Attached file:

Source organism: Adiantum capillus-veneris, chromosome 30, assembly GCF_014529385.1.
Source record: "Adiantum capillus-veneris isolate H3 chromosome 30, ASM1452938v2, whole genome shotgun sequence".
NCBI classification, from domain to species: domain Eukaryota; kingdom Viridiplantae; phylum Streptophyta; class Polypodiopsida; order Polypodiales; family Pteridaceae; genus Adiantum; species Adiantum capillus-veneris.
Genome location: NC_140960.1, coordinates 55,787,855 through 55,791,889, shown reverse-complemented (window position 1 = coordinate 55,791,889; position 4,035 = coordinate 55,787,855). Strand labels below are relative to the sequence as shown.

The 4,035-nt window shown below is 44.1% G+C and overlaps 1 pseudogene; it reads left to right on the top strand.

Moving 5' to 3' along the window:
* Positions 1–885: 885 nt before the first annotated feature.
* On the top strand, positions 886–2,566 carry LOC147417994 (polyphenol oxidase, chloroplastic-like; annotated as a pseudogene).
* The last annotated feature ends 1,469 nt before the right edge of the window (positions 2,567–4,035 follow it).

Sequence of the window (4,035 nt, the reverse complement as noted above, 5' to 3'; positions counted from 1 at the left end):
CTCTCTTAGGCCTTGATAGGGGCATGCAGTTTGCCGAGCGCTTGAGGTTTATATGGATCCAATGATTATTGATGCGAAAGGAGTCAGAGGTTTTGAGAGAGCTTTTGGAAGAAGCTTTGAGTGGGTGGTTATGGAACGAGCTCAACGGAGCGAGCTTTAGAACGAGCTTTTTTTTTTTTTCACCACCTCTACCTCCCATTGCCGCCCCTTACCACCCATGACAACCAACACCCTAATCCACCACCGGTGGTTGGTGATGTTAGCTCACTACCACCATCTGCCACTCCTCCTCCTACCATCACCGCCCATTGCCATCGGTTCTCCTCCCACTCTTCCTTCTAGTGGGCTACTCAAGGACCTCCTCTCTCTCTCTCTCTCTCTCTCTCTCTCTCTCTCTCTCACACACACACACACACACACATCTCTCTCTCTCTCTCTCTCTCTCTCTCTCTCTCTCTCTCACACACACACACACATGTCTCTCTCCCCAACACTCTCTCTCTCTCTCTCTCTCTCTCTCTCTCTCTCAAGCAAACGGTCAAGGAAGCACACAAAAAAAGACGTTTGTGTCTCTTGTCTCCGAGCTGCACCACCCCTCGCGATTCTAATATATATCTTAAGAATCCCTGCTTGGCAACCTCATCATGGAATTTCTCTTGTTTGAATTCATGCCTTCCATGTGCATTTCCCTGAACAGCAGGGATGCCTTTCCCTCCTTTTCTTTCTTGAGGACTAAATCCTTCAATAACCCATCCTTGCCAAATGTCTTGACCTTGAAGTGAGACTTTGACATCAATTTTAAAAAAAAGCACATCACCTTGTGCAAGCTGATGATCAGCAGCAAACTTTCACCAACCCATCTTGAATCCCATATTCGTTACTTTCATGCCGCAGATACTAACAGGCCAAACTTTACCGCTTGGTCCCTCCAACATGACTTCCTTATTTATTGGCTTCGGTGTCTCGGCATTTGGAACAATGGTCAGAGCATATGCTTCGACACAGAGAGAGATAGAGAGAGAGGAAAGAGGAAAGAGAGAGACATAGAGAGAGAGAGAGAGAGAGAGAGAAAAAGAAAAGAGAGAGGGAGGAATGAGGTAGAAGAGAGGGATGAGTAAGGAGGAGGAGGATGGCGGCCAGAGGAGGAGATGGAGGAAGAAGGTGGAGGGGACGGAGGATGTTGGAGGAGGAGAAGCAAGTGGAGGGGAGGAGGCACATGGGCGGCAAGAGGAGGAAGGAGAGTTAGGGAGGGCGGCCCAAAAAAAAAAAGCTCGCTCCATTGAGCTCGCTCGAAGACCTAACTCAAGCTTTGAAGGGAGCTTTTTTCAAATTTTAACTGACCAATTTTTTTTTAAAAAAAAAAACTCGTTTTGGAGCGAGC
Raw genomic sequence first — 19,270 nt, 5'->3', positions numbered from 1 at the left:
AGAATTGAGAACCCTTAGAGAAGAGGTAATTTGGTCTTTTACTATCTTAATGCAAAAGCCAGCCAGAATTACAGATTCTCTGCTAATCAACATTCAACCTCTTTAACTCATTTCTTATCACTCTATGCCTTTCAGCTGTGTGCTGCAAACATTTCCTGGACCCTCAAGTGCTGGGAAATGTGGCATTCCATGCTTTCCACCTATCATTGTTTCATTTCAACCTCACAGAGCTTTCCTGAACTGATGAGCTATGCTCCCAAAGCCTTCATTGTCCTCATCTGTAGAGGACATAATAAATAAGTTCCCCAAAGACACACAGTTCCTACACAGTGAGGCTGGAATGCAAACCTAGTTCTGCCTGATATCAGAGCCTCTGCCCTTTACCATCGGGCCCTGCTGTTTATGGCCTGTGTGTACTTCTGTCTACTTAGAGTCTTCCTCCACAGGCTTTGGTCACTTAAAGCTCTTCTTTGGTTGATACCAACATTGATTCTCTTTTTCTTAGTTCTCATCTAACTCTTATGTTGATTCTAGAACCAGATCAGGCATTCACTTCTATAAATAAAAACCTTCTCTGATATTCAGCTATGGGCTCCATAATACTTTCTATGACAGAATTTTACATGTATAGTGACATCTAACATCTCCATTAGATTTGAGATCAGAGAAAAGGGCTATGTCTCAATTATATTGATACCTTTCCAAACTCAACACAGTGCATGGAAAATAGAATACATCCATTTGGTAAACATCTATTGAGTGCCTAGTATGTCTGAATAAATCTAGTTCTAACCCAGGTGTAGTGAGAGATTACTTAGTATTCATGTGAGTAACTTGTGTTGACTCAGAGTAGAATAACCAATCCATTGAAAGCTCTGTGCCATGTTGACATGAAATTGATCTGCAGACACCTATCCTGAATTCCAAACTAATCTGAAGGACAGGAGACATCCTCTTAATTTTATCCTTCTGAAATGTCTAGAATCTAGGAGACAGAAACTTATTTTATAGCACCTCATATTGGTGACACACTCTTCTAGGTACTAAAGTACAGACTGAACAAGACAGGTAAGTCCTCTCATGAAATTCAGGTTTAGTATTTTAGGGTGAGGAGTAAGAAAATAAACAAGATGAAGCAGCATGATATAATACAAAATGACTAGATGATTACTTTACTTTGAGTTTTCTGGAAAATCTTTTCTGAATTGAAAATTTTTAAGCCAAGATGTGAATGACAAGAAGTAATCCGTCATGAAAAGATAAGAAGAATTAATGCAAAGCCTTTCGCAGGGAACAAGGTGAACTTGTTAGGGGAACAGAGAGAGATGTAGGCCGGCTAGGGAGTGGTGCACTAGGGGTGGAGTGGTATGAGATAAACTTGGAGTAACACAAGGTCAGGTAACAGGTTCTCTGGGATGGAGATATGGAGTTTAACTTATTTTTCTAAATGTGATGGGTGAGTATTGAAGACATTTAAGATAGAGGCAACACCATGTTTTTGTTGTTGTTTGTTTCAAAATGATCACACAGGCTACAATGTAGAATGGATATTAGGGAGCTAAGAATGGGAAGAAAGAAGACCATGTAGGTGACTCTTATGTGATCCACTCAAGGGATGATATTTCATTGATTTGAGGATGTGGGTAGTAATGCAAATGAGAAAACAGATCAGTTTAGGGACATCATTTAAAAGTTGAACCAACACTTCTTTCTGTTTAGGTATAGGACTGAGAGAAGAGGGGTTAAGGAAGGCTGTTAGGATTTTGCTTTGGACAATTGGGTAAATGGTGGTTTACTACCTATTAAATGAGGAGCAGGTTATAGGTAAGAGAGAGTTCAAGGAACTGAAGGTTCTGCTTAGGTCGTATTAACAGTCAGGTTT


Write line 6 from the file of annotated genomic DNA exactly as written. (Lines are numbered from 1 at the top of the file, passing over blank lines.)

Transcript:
Moving 5' to 3' along the window: